Ultimately financial institutions monitoring suspicious cross-border transactions and risks of illegal financial activity, will become subject to compliance with these new regulations  in the art trade, including filing suspicious activity reports (SARs) to authorities.

Connecting the dots

Connecting the dots takes on new meaning with online trade in the art market.

Faster and in real-time, the speed of ecommerce is good for the customer, but a lot more difficult for compliance teams working to fulfill KYC requirements along with suspicious transaction monitoring.

An additional complexity when dealing with financial transactions made in the art world is the practice of purchases made through third-party agents representing a client that is unknown, even to the dealer himself.

Cross-border transfers serving the art trade, therefore, make it especially difficult for financial players to know their customers and identify suspicious cases and abnormal financial activities.

In this ever-complex global trading environment, financial service providers and banks can benefit from sophisticated monitoring tools that can uncover anomalous behavior taking place in multiple steps in correspondent banks.  AI-based solutions can automate the job of connecting the dots to create a clearer picture of a transaction.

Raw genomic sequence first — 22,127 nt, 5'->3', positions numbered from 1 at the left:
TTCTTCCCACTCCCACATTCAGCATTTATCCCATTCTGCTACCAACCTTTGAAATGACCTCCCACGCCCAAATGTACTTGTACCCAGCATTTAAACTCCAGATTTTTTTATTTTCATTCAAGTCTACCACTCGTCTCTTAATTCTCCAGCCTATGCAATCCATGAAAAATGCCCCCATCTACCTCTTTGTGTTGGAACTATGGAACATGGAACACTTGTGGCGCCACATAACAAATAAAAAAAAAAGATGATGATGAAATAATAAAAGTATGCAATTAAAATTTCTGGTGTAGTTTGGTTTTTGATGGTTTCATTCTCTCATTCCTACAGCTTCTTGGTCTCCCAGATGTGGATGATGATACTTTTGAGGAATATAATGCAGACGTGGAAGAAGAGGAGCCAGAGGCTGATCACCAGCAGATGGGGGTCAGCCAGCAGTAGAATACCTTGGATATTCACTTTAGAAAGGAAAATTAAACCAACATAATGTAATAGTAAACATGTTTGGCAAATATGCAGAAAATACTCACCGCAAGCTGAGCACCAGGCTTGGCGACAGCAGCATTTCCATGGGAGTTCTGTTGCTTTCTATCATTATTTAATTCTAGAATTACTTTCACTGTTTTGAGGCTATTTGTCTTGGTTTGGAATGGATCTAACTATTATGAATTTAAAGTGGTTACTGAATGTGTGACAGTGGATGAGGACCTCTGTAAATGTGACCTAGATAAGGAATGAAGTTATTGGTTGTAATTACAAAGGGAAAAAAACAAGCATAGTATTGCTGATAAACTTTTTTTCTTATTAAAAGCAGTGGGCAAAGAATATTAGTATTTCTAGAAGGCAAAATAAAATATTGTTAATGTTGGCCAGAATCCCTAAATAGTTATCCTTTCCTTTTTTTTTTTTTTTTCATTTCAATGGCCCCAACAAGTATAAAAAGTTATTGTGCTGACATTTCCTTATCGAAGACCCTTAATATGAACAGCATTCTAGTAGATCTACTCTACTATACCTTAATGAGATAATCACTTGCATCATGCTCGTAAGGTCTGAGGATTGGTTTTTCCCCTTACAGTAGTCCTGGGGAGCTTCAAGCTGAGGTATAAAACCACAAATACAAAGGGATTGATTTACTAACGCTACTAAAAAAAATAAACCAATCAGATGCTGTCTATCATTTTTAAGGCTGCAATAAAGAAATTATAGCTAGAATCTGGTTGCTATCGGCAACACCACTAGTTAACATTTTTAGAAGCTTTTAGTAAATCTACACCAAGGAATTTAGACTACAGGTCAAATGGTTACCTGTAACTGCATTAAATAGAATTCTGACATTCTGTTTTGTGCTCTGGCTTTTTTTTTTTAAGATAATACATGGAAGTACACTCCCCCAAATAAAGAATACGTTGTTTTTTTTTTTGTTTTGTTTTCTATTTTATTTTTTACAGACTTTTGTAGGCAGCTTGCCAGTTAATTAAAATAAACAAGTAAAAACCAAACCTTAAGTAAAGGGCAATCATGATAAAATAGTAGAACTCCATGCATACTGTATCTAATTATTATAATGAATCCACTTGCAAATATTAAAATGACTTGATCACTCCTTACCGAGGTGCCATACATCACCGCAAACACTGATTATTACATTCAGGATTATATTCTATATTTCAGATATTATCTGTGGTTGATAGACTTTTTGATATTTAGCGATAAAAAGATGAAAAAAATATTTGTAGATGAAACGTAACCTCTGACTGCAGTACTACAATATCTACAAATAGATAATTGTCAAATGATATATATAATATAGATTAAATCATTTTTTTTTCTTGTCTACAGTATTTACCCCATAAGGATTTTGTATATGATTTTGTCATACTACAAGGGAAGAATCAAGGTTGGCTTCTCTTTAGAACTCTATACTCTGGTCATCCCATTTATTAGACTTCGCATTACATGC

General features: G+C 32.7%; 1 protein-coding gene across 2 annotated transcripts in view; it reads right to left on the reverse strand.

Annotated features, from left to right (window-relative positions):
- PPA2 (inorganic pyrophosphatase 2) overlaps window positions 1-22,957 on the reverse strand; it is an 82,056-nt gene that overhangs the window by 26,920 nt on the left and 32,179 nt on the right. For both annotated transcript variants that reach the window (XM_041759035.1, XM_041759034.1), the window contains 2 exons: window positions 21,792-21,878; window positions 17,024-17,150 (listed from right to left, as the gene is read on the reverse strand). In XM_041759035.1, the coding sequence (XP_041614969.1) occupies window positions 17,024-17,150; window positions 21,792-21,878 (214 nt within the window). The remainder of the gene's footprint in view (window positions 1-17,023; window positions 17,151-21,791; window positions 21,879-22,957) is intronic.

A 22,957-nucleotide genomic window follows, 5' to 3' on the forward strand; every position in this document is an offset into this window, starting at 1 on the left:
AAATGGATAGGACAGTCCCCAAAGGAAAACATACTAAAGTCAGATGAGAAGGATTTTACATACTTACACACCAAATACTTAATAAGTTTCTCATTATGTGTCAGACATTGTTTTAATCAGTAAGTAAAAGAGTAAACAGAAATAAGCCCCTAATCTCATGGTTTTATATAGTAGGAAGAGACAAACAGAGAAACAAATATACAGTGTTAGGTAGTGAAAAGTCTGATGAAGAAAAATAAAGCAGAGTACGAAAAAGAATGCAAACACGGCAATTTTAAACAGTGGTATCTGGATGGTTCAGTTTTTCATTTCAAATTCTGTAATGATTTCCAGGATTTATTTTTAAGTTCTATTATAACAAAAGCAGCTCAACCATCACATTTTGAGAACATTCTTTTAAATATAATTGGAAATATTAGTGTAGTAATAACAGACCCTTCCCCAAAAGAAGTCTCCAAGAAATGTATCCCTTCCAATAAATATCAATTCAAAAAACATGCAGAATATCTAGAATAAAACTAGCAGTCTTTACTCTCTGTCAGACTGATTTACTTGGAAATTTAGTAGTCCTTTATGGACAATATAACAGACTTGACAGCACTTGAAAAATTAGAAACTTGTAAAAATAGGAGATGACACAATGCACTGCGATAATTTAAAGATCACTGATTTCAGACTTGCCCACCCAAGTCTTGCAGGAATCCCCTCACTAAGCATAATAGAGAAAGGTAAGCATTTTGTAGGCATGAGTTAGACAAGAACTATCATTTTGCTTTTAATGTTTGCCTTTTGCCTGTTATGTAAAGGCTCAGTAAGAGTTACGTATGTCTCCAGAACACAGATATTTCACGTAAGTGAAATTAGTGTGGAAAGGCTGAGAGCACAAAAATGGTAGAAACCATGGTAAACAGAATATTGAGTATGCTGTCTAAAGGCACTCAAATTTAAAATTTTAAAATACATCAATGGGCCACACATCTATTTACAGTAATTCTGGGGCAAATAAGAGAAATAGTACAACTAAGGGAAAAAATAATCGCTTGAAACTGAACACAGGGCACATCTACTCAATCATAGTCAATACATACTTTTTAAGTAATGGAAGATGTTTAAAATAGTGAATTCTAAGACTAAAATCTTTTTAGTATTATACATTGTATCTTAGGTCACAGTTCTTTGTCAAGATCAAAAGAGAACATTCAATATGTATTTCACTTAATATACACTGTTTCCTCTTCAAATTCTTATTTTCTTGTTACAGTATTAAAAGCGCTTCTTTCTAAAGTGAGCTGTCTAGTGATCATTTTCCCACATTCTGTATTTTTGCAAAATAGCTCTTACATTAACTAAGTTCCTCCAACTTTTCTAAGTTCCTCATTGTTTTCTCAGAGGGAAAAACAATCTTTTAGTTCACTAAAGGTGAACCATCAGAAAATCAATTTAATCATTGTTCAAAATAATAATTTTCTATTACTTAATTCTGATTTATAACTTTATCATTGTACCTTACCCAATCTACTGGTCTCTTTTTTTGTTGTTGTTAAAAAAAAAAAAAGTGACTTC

As global enforcement tightens around the art trade, banks and financial payment providers will have to boost efforts to comply with these regulations and secure international networks from this area of money-laundering. Indeed, like the security guard in the freeport warehouse, banks and financial service providers can be unbeknownst witnesses to financial crimes in the art trade if illegal transactions go unnoticed.